• by Anonymous Coward on Tuesday April 27, 2004 @05:58AM (#8981911)
    Try doing that on your University/Work system, and see how far it gets you.
  • by msobkow (48369) on Tuesday April 27, 2004 @06:00AM (#8981920) Homepage Journal

    There really is no shortage of cross-platform editors available -- it's mostly the IDE addicts that risk being locked into a platform-specific editor.

    I use vi-derivatives like vim everywhere. There are no shortage of Win32-based implementations, both for text window and for GUI use.

    GNU Emacs is also on any platform I've ever used, and MicroEmacs was almost as portable.

    Then there are multi-platform IDE's like Eclipse or SunONE Studio.

    I really don't understand why people lament when editors don't have more active support and new features. There just isn't much need for more editors unless someone comes up with a truly unique approach to manipulating text.

  • by slim (1652) <john@hartnup3.14.net minus pi> on Tuesday April 27, 2004 @06:07AM (#8981958) Homepage
    "cannot finish understanding vi's modes"?

    Give over, man. It has *two* modes! You can always get back to the default mode by hitting escape.

    Even iPod has 2 modes (wheel fer scrolling / wheel fer volume)

    Now Emacs, that's another matter. I've put serious effort into learning Emacs on three separate occasions in the last 10 years, and every time I gave up because even the simplest thing requires you to remember a seriously obscure series of keystrokes.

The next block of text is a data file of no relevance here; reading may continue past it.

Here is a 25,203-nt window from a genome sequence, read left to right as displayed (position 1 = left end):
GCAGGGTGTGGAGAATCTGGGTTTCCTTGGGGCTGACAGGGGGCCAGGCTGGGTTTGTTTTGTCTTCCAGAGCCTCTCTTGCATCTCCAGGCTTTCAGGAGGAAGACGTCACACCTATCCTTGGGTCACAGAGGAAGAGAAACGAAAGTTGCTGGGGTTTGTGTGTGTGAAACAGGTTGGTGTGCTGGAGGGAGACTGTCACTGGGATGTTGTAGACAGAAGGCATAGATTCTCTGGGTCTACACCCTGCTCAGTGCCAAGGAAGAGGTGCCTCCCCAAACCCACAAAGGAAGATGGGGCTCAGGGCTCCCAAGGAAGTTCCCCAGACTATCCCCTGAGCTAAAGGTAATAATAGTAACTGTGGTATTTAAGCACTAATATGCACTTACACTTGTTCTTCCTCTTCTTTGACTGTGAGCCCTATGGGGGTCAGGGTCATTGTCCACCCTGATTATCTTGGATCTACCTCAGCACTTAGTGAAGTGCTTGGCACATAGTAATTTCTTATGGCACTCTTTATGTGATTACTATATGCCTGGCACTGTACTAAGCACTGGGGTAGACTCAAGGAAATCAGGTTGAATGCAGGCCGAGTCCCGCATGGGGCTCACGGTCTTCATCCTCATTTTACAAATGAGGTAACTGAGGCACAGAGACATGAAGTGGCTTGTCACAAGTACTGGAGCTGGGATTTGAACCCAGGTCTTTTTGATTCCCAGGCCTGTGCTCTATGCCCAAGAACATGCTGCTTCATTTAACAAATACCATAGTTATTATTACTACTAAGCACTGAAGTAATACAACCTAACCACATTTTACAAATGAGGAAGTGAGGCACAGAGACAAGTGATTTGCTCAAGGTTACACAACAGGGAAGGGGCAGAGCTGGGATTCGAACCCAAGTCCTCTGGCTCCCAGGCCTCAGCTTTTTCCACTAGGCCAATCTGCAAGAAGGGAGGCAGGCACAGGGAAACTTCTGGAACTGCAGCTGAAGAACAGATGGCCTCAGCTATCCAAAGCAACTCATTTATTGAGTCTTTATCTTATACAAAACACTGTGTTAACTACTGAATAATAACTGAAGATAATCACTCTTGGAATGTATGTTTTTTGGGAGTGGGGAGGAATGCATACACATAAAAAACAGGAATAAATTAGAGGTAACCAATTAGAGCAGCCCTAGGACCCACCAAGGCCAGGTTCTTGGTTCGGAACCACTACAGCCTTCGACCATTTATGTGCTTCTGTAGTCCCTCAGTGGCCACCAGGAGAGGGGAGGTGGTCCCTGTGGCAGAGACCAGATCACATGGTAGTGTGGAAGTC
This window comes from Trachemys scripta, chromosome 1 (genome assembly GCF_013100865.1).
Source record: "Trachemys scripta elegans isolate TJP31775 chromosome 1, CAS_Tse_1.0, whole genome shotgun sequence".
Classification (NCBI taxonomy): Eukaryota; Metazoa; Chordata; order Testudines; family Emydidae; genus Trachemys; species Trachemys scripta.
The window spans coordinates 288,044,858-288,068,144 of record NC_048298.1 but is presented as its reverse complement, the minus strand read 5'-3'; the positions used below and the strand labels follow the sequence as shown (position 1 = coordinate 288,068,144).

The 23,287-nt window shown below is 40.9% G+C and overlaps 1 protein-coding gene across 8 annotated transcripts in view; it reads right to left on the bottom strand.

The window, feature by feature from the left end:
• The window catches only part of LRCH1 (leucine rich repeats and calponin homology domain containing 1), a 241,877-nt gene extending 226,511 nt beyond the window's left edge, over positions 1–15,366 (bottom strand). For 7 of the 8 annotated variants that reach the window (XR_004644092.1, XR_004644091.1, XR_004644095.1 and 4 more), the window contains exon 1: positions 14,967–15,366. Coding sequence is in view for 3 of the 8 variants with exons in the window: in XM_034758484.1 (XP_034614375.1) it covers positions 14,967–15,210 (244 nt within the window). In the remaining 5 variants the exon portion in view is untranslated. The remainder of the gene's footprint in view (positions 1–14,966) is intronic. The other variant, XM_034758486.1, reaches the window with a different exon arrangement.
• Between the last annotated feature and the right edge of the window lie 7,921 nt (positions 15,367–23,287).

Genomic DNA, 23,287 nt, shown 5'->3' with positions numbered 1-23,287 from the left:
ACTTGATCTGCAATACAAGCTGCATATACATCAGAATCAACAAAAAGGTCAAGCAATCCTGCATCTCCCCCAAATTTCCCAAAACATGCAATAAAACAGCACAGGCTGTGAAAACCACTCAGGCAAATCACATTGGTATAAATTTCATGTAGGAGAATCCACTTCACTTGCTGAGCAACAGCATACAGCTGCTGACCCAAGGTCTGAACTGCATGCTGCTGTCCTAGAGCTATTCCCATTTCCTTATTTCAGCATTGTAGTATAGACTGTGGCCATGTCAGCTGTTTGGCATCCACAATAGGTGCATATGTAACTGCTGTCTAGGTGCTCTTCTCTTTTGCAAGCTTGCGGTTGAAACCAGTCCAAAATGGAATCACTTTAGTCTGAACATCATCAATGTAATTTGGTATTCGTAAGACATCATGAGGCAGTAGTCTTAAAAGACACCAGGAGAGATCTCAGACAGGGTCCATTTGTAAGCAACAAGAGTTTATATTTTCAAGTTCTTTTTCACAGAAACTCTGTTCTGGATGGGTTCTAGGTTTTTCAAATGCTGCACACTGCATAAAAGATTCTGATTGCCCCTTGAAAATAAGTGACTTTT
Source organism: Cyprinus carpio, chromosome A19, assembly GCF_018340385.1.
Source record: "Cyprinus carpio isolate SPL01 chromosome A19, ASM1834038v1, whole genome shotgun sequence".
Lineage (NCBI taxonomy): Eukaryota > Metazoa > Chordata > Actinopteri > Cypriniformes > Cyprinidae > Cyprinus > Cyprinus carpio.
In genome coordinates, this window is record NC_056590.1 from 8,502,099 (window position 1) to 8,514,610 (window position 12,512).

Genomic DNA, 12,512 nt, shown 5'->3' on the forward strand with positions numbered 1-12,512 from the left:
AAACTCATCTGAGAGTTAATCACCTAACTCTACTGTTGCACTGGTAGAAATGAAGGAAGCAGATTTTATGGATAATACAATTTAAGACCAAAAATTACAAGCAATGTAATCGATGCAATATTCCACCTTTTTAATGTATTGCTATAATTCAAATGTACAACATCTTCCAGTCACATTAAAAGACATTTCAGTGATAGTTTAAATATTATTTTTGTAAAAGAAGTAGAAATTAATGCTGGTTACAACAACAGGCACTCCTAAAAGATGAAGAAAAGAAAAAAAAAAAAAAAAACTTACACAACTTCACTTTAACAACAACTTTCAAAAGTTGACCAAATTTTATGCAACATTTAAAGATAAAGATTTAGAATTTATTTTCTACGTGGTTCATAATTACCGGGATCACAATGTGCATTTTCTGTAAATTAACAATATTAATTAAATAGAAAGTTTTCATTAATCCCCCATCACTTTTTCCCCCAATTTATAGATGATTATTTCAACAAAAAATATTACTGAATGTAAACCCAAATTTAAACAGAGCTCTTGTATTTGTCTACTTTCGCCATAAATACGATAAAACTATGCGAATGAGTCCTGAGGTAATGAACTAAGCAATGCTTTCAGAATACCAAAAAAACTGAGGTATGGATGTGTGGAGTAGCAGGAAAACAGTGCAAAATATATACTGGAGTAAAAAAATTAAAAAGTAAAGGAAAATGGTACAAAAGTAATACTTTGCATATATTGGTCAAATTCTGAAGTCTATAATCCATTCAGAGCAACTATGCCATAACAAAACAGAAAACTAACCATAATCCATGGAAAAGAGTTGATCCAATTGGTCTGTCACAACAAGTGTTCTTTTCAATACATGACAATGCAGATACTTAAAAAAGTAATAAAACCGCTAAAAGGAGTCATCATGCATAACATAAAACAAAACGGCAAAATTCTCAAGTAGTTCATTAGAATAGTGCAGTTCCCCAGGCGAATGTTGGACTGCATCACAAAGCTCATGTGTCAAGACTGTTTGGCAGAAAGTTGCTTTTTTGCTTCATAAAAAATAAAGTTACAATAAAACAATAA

-sigh- should have learned not to join editor flamewars by now.
  • by lintux (125434) <slashdot&wilmer,gaast,net> on Tuesday April 27, 2004 @06:10AM (#8981969) Homepage
    There are more Joe-users than you'd expect. When I started with Linux, about seven years ago, I tried out all editors, and joe was the only sane editor I could find. And once you get hooked, it's hard to switch to something else.

    And so far I haven't found any reason to switch to a new editor. Not even joe 3.0. Joe 2.8 is almost completely bug-free, while the version currently available at SourceForge is quite buggy, not very portable anymore, and in fact it just doesn't really have any new feature worth upgrading...
  • by mpmansell (118934) on Tuesday April 27, 2004 @06:10AM (#8981970)
    All reasons why I love Vim so much and make sure I have it on all my machines be they Linux, Solaris, BSD or WhineDoze


    However, Editors like Joe still have their little niche in the software ecosystem since they are small (not sure how big the new one is yet, hope it doesn't make this comment look foolish by dwarfing Emacs :) ), runs on pretty much anything that supports curses and for smaller jobs quick and simple to use.


    Much as I like Vi, sometimes there are editing tasks that are more intuatively done in Nedit or Joe


    Regarding Emacs users only using a subset of commands, what is wrong with this? In fact, how many Vim users know or use all the commands? Like Emacs, it is safe to say that some commands are little enough used, or complex enough to confuse and lead people to solve the problem another way. For a normal mortal example, take regexes. I have used Vi and Unix style regexes almost every day for the last 15 years. Even so, I still have cause to stop and think about some solutions. Some incantations probably do look like they should be done at midnight under a full moon :)


    My argument with an editor has always been practicality. If you can use a subset to get your job done, then why worry is you don't learn anything else?

  • by ch-chuck (9622) on Tuesday April 27, 2004 @06:47AM (#8982171) Homepage
    and more intuitive